Chances are, if you are about to purchase a home, you have for the most part been viewing variations on the same traditional interior layout that has been used throughout the last half century. Unless you are buying or designing a custom home, you are most likely looking at a plan designed for the average American nuclear family: a living room, dining room, den, kitchen, 2-3 baths, one master bedroom and 2-3 additional bedrooms. This basic plan has served families well for many generations, but as we move solidly into the 21st century, these designs are being called into question by contemporary home builders.
American families have become more diverse and lifestyles have changed. People are living longer, having fewer or no children and an increasing number of men and women are choosing to remain single. With these shifts in lifestyle and concomitant needs comes a necessary rethinking of traditional building plans. The following trends in home designed presented on BuilderOnline.com both illustrate and reflect the changing lives of families all over the U.S.
TWO MASTER BEDROOMS
The concept of two master suites is growing and it really is a simple way to add comfort and luxury to even the most modest home. It can be wonderfully practical for in-laws or aging parents joining the household and a generous offering to guests visiting from out of town. It can also be a must-have for two adult friends or relatives choosing to share a home. View details and plan.
LIVING SPACE FOR BLENDED FAMILIES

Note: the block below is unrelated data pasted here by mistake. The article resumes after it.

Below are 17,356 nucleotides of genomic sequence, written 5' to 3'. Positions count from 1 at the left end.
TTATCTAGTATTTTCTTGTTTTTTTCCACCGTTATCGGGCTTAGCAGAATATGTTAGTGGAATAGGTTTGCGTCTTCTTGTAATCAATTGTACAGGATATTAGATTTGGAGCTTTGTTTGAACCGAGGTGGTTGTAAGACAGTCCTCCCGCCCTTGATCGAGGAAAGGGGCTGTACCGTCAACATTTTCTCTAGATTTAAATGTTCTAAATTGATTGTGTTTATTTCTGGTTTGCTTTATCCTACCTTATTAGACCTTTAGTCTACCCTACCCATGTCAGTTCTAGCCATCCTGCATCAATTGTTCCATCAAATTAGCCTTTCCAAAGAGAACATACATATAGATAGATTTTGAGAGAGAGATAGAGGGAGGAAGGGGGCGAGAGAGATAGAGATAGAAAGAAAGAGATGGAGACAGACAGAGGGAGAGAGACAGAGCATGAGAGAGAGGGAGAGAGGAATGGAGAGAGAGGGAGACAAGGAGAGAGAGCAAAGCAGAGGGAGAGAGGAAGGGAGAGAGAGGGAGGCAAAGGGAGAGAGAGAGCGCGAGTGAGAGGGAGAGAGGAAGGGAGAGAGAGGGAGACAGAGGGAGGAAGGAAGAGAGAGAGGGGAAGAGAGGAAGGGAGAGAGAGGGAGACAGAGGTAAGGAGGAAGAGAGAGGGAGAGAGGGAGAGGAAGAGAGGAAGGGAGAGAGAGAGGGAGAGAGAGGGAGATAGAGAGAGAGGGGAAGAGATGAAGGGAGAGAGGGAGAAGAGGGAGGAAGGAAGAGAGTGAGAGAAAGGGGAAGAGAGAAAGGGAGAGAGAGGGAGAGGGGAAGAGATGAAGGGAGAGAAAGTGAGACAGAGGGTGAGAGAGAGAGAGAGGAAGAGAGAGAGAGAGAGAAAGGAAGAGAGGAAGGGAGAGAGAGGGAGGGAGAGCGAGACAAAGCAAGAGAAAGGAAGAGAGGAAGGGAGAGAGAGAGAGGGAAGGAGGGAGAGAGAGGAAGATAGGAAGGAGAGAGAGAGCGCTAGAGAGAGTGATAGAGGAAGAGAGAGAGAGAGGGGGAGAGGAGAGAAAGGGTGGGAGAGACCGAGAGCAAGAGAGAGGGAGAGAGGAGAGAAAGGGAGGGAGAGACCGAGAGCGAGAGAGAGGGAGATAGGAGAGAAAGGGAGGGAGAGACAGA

Second or third marriages usually come with additional children – either living with or frequently visiting the home. Oftentimes there can be a wide range of ages and this can pose a challenge when it comes to privacy, comfort and functionality. One fabulous home, just under 3,000 sq. ft, features a third-story loft space (essentially a modern, finished attic). This space can act as a sanctuary or work area for older children who may be job-seeking or studying for academic exams. Alternately it can become a remote play area for younger children, keeping noise and clutter contained to a separate, private space. It also features bedrooms in close proximity to the master bedroom for those smaller children needing a closer eye.View details and plan.
ONE-BEDROOM, ONE-STORY, TONS OF SPACE
A beautiful, one-bedroom Craftsman home like the one featured on Builderonline.com celebrates the child-free lifestyle with expansive, open space, large kitchens for entertaining and rooms built with libraries, offices or sanctuaries in mind. There is a “flex” room for when an extra bedroom is needed, but this 1778 sq. ft. house is more about raising a glass than raising a family. View details and plan.
These thoughtful designs should be considered when buying or renovating a home not only as an accommodation for your specific needs, but as a wise investment. The need for bold, unique alternatives to the status quo is rising and this could also mean adding significant resale value to your home should you choose to move in the future.
Credit: Diana Cammarota